Managing Director Ilya Melnikoff shares his view on the 60 Minutes segment featuring Tim Gurner and Harry Triguboff

One of the greatest US presidents John Kennedy once famously said that it’s not what your country can do for you, but what you can do for your country. Both the US and Australia have been built by immigrants, people who for the most part came with nothing. But a select few decided to make something of themselves,  they worked day and night, they took risks and they created economies in both of our countries. These people were the Harry and Tim Gurner of their time.

Lets say that even if in their case their father or grandfather gave them something small to start with, what young people should look at is how these people used that money. Harry was given some money from his father to buy a house, but he instead invested it in a way his vision and instinct guided him and 30 years later became the man who built thousands of homes for people who couldn’t afford to live in a cottage and funded people who could not receive a loan from the bank.

Now whether Tim Gurner has worked his ass off to save up money for his first place at 21 or was given $30k as some people commented as a jump-start, I doubt very much that even 1% of people given the same kind of  jump-start could turn that $30k and make themselves be worth almost $500m only 15 years later. It is an achievement that not many could replicate even if given a similar opportunity to do so.

Not everyone is born to be an Entrepreneur, President or a Professor, but people can achieve anything they aspire to be as long as they have it in them. However not everyone can take risks, step out of their comfort zone and put everything they worked hard for on the line. Its just a fact of life that most people are not programmed this way but yet this is the one thing that is shared not only by both people on the program but all business leaders globally who accumulated wealth and drive Sydney and other global metropolises like it. 

No country or system owes it to anyone to change itself for them. You need to change yourself, expectations and work ethics  if you want to live a certain quality of life that you desire in a certain type of economy such as Australia in this instance.

To say that Australia or Sydney is not affordable and their opportunity to buy will become easier if only we restrict property policies or if investors or foreign buyers are banned from buying certain properties is a very easy socialist and simplistic view on life. Not all investors make money, many lose money too if their decisions are made poorly. But their activities act as catalysts for the property economy, provide rental housing and drives the construction industry and a multitude of ancillary jobs that support it.  Take them out of the equation and so many pieces of the puzzle would fall.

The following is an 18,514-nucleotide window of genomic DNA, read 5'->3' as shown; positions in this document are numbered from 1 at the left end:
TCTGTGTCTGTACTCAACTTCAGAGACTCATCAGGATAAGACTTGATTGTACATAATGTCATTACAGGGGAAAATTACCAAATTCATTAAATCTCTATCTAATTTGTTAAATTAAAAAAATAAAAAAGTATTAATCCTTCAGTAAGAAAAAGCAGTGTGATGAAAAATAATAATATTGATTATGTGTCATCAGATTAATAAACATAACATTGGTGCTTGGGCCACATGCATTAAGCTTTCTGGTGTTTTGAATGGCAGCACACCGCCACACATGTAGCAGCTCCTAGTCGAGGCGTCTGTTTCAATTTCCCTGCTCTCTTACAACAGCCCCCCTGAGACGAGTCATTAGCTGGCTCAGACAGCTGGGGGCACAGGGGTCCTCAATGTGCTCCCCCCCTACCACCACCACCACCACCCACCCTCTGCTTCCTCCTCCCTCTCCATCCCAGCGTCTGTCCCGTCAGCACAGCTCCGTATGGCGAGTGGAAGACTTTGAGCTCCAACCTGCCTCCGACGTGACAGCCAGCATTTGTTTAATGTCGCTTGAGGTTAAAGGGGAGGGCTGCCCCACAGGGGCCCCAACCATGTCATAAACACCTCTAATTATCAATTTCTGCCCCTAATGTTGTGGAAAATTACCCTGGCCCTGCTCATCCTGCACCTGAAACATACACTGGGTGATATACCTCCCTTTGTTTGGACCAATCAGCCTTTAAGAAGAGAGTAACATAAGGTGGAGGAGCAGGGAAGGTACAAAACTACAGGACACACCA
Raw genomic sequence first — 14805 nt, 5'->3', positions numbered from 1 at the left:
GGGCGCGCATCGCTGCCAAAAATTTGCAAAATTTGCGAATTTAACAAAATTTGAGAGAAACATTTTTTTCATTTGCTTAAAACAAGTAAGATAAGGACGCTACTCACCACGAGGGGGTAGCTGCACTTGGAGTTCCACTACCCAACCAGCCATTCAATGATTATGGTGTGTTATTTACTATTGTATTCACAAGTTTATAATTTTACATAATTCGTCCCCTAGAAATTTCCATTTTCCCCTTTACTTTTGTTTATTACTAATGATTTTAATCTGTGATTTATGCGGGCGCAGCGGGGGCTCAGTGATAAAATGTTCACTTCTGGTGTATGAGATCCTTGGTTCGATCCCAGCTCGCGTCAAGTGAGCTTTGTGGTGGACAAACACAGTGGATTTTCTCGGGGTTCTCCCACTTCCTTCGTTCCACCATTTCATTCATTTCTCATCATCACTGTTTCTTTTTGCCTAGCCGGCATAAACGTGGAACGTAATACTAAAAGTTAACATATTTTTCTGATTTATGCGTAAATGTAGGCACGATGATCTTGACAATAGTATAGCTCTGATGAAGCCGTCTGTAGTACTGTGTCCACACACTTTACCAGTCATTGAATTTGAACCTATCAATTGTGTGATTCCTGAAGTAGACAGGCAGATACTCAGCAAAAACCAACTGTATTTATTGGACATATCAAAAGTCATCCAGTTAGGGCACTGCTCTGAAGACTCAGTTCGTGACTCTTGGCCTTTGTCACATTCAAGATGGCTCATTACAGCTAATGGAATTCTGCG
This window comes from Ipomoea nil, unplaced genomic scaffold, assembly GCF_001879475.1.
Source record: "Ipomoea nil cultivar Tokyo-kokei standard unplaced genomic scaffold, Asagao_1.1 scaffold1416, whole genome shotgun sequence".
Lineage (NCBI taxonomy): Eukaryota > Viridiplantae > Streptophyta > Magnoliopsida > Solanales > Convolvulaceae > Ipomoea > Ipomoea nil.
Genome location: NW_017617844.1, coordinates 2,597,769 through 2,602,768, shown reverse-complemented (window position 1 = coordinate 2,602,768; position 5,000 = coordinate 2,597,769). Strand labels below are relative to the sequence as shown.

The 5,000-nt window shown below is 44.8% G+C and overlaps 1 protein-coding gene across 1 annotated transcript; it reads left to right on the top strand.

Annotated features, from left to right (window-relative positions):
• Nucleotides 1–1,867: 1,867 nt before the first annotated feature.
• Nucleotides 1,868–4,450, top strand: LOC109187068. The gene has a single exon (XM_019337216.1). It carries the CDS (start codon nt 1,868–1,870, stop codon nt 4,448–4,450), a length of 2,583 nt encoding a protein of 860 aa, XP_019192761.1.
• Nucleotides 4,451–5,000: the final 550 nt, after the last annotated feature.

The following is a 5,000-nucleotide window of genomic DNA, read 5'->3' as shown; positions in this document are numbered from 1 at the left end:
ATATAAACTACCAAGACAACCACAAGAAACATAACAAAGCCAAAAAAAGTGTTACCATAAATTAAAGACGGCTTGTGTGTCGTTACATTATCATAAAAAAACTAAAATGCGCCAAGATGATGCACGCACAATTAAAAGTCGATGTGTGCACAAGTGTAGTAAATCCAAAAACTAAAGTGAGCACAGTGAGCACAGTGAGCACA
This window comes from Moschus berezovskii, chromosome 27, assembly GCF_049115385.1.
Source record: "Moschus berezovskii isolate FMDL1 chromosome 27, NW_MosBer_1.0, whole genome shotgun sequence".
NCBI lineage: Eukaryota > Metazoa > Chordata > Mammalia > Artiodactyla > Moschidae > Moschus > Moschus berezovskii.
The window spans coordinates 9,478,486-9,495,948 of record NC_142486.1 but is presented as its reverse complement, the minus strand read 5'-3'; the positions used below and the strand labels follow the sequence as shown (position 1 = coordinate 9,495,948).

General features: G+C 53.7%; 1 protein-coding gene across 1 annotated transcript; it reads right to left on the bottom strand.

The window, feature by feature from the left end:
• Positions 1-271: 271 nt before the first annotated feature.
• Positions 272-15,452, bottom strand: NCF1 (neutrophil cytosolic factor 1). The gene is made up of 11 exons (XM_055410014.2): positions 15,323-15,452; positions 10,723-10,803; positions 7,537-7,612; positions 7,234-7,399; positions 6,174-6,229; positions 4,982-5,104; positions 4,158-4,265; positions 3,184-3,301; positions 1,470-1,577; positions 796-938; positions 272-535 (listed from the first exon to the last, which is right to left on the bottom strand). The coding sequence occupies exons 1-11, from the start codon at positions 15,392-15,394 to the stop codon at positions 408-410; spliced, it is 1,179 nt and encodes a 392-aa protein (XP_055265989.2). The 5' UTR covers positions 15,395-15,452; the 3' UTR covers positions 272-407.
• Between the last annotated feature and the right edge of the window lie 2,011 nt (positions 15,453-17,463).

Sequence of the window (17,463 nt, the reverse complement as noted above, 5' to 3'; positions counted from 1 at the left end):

Sydney just like NYC, LA,  London and other financial centres has an expensive city centre along with many not so expensive areas nearby. Ideally people like to live close to the centre but not all should expect to start there straight away. There is nothing wrong with buying a place in the lower price bracket a bit further out of the city centre, let it create some growth and then buy something better or better still leverage and invest. Now, vendors you know it,  you have stepped on that property ladder.

If you buy in the right place at the right time, you will succeed even further and will afford both a home to live and to invest further. This is how all successful investors started for the most part, most started with nothing and created their wealth through property.

It is true that Government needs to do something but that something is to create supply to help create affordability. If there is more stock, developers would have to be more competitive and prices would have to be better. So far, various restrictions on lending, for both home and developments and in particular the slow approval processes by Councils will cut supply and therefore will increase prices as it will prevent developers starting new projects.

It is basic rules of economics. Less supply, higher prices. More supply, more competition, better pricing.

Let’s not complain about how bad we have it but do something about it. It’s a great country we live in that gives us all opportunity to make it.  It’s how we use it that matters.

Ilya Melnikoff – Managing Director Luxcon Group